Miss Mamie Gilroy believes she has obtained a great subject for vaudeville in the exploits of “Lady Bountiful,” which have been set forth pictorially in the columns of an evening newspaper by ’Gene Carr, the artist. The actress thinks there will be much comedy in the misadventures of the heroine trying to do good to gamins of the street.
Robert Davis is writing the sketch, while to Louis Gottschalk and Jean Schwartz has been assigned the task of composing suitable music to accompany it. Miss Gilroy will be supported by a small company.

Morning Telegram 3/9/1902

Carr's older sister Irene was the model for Lady Bountiful as told in The Evening World, April 27, 1903:
Lady Bountiful Bride of Mr. William Harrison. 
Model for Gene Carr’s Famous Sketches Weds a Young Broadway Business Man. 
Lady Bountiful as Gene Carr Made Her, with His Sister as the Model.
A pretty wedding took place at St. Augustine’s Church, One Hundred and Sixty-fifth street, Bronx, to-day. Rev. James McGuire performed the ceremony. The contracting parties were Miss Irene D. Carr and William Harrison, a prominent young Broadway business man.
The ceremony was of more than passing interest, both from the beauty and social standing of the bride and the fact that by it the original of the “Lady Bountiful” sketches was made a matron.
As Irene Carr Mrs. Harrison was the model from which her famous brother, Gene Carr, drew his piquant and stylish “Lady Bountiful.” Owing to the fidelity to the beauty and grace of the model with which Mr. Carr drew his patroness of his merry street urchins, Miss Carr had more than a local celebrity, and ofttimes, to her great embarrassment, she heard staring strangers remark how much she “looked like Lady Bountiful.”
After the ceremony, at which Gene Carr acted as best man, there was a reception at the residence of the bride’s parents, No. 1239 Tinton avenue, Bronx.
Mr. and Mrs. Harrison left for a trip to Atlantic City and the South.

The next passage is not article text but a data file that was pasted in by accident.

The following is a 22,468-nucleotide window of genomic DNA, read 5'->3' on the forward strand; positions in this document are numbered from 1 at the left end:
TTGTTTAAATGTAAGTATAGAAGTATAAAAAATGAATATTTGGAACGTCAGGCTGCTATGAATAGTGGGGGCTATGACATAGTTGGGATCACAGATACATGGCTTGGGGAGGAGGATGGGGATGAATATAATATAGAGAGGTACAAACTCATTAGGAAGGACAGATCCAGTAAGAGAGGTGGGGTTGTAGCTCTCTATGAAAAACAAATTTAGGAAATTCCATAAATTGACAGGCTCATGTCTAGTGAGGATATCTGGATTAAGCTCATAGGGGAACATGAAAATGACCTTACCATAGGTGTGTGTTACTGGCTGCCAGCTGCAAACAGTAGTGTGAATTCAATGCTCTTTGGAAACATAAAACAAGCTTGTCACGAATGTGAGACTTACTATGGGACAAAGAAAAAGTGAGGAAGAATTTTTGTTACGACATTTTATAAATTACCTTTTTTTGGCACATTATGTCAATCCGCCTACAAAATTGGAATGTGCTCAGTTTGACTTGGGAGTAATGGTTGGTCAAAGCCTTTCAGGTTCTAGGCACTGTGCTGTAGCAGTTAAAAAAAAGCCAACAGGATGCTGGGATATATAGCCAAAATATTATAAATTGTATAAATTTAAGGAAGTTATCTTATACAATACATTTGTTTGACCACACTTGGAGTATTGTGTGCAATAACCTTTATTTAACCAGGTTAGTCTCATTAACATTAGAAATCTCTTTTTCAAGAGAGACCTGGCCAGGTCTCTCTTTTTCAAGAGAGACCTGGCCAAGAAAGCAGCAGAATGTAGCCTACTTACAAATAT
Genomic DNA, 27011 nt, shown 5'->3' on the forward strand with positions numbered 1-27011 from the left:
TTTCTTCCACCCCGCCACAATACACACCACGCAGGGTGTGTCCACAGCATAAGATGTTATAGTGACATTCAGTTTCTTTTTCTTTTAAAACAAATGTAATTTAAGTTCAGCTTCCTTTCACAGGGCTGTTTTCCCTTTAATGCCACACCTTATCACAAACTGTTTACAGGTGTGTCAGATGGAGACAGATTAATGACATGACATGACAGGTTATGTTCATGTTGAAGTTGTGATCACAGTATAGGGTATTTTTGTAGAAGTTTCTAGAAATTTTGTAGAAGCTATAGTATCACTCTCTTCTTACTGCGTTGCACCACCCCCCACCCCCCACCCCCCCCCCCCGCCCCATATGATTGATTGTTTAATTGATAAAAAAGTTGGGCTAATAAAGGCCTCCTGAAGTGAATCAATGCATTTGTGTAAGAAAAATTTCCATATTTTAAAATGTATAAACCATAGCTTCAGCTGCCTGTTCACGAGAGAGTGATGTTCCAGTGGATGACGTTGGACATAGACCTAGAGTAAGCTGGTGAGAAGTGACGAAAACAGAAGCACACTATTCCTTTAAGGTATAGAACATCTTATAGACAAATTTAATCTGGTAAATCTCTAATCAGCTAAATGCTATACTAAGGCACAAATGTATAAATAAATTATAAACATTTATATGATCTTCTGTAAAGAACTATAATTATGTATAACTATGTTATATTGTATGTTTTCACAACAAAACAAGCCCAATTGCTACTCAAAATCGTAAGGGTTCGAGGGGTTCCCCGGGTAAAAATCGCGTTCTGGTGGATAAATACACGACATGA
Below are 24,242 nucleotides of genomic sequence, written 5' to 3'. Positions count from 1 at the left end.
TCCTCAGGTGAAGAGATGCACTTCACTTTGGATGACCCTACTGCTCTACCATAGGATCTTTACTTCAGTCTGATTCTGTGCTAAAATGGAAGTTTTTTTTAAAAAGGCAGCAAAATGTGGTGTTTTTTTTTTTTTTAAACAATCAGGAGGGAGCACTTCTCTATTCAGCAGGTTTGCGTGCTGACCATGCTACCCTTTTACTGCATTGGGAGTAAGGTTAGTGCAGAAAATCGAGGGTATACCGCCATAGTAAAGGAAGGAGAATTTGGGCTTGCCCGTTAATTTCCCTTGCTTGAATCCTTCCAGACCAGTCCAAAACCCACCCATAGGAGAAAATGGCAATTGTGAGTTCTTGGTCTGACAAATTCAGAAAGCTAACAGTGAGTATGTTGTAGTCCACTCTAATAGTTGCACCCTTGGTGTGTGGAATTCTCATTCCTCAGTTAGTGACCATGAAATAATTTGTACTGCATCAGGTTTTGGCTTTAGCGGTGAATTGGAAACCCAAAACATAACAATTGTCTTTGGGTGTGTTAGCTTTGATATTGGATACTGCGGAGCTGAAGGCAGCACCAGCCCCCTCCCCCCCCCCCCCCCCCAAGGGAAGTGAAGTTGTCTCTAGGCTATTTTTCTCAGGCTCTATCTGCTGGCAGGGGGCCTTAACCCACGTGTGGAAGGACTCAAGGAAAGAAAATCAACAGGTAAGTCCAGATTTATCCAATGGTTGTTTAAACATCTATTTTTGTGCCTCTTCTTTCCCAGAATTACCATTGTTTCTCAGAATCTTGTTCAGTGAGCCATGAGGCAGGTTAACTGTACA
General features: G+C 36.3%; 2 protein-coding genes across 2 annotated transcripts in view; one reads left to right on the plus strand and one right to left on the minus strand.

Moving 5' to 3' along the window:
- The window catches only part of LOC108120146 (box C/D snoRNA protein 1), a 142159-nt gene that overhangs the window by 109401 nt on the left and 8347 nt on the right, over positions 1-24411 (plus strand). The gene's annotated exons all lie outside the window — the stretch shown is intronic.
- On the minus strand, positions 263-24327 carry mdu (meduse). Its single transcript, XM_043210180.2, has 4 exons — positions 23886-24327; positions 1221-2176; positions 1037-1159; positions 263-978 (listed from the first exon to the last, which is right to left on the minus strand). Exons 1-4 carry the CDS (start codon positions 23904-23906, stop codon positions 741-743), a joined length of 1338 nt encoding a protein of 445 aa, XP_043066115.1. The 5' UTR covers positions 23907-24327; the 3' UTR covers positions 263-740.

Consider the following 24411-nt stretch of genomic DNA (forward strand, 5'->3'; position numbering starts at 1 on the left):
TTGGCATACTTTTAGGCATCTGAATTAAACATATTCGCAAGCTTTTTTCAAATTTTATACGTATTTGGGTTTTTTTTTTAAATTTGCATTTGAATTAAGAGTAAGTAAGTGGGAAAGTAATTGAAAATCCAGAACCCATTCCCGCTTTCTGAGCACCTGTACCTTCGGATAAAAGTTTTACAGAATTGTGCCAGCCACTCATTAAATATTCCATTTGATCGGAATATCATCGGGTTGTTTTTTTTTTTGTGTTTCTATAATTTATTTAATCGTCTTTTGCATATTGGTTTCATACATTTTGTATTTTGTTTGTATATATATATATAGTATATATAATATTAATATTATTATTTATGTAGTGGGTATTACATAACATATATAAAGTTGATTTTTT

Some of his daily cartoons and comics for The World, from 1903 to 1011, were All the Comforts of HomeHandy AndyHome, Sweet HomeMr. Al MostMrs. Nagg and Mr.—Phyllis; and Willie Wise can be viewed here. The San Francisco Call published Carr’s Sunday strips Stepbrothers and Mr. Al Most; samples from 1903 to 1912 are here.

The 1900 U.S. Federal Census recorded the Carr family of eight in the Bronx, New York at 1275 Union Avenue. Carr’s father worked at the police department. Carr was a newspaper artist. Who’s Who said said Carr married Helen Stilwell, an artist and writer, on August 22, 1906.

The Syracuse Herald (New York), July 26, 1908, reported Carr was a murder suspect.

Got the Wrong Man 
Warrant Out for Gene Carr on Murder Charge.
Wanted in Connection with Killing of Cameron Cool, Wealthy Horseman.
Wife of Illustrator Declares That He Was at Home on Night of the Crime and That Some One Must Have Been Using His Name—Says There Is Some Mistake.
New York, July 26.—When the telegram from Chief Long of Wilkes-Barre was received here it was turned over to Detective McKeon. With the telegram came a supposed description of Carr or Vallee, which had him wearing whiskers and heavy eyeglasses. The police were also informed that the man wanted was a cartoonist. Detective McKeon went to the office of the newspaper where the artist named was employed and learned that he was on his vacation, and is living near Red Bank. Nothing further was done when it was found that Carr was out of the city.
Gene Carr, a humorist artist on the World, was married a few months ago and removed from his home in the Bronx to Red Bank. N. J. He is a native New Yorker and is only 27 years old. He is clean shaven and seldom wears eye glasses it is said.
At Red Bank Mrs. Gene Carr said that her husband had learned that there was a warrant for his arrest and had hurried to New York on the 9:57 train to straighten things out Mrs. Carr said that some one must have been using her husband’s name as he was at home on December 26th last, the date on which Cool was murdered. She said her husband had told her that he never heard of Rosalind Williams, Mrs. Craig or Mrs. Vallee.
Mrs. Carr. who was Mrs. Stiltman, a widow when she married the artist, owns a handsome country place in the town of Red Bank.
Detective McKeon found Mrs. Craig, late to-night and she accompanied the detective to the World office, where Gene Carr was in company with several detectives. After looking over the group Mrs. Craig declared Carr wasn’t the man. The Wilkes-Barre authorities will be notified.